“Another fraud of the priests is as follows: When the chief is at death’s door and about to give up his soul they send away all witnesses, and then surrounding his bed they perform some secret jugglery which makes him appear to vomit sparks and ashes. It looks like sparks jumping from a bright fire, or those sulphured papers, which people throw into the air to amuse themselves. These sparks, rushing through the air and quickly disappearing, look like those shooting stars which people call leaping wild goats. The moment the dying man expires a cloud of those sparks shoots up 3 cubits high with a noise and quickly vanishes. They hail this flame as the dead man’s soul, bidding it a last farewell and accompanying its flight with their wailing, tears, and funereal cries, absolutely convinced that it has taken its flight to heaven. Lamenting and weeping they escort the body to the tomb.” (1526)
“After the tomb was covered, I noticed something which passes imagination, and which I should not believe, had I not seen it with my own eyes. From the tomb arose a little flaming fire, like a big candle-light, which went up straight in the air, and noiselessly, went straight over the cabin of the deceased widow, and thence further across a big swamp above 1 mile broad, until it finally vanished from sight in the woods.” (1700)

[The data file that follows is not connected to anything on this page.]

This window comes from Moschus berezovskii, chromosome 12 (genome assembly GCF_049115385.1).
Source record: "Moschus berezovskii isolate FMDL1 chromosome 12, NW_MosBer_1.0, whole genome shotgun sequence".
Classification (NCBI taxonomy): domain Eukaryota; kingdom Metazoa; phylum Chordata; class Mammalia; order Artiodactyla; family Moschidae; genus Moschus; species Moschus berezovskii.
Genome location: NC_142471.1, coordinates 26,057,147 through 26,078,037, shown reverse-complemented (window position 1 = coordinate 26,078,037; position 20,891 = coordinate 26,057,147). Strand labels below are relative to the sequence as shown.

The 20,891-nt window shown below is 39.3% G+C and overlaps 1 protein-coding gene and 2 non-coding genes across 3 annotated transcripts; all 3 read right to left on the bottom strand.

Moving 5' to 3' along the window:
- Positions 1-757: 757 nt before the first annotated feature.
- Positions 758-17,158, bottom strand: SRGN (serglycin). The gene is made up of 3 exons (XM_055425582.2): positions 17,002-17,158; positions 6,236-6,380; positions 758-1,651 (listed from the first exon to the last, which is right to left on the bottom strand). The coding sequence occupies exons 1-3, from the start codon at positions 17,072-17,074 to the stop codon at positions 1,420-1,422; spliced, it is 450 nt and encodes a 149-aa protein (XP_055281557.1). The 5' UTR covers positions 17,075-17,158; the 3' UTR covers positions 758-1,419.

The Ortona Serpent Mound is a truly unique construction for humanity and the Ortona Indian Mounds park needs to be better preserved and interpreted for the public so it can be fully appreciated for generations to come.
[i]Fletcher, Robert V.; Cameron, Terry L.; Lepper, Bradley T.; Wymer, Dee Anne; Pickard, William (1996). “Serpent Mound: A Fort Ancient Icon?” Midcontinental Journal of Archaeology. 21 (1): 105–143.<https://www.jstor.org/stable/20708387>.
[ii]Carr, Robert S.; Dickel, David.; Masson, Marilyn (1995). “Archaeological Investigations at the Ortona Earthworks and Mounds.” The Florida Anthropologist. 48 (4): 234. <https://ufdc.ufl.edu/UF00027829/00041/11>
[iii]Carr, Robert S.; Dickel, David.; Masson, Marilyn (1995). “Archaeological Investigations at the Ortona Earthworks and Mounds.” The Florida Anthropologist. 48 (4): 241. < https://ufdc.ufl.edu/UF00027829/00041/18>.
[iv]Carr, Robert S.; Dickel, David.; Masson, Marilyn (1995). “Archaeological Investigations at the Ortona Earthworks and Mounds.” The Florida Anthropologist. 48 (4): 235. <https://ufdc.ufl.edu/UF00027829/00041/12>.
[v]Carr, Robert S.; Dickel, David.; Masson, Marilyn (1995). “Archaeological Investigations at the Ortona Earthworks and Mounds.” The Florida Anthropologist. 48 (4): 228. <https://ufdc.ufl.edu/UF00027829/00041/5>.
[vi]Carr, Robert S.; Dickel, David.; Masson, Marilyn (1995). “Archaeological Investigations at the Ortona Earthworks and Mounds.” The Florida Anthropologist. 48 (4): 229. <https://ufdc.ufl.edu/UF00027829/00041/6>.
[x]Daniels, Gary C. “Evidence of Fireworks in Ancient America?” LostWorlds.org. July 3, 2012. <https://lostworlds.org/evidence-fireworks-ancient-america/>.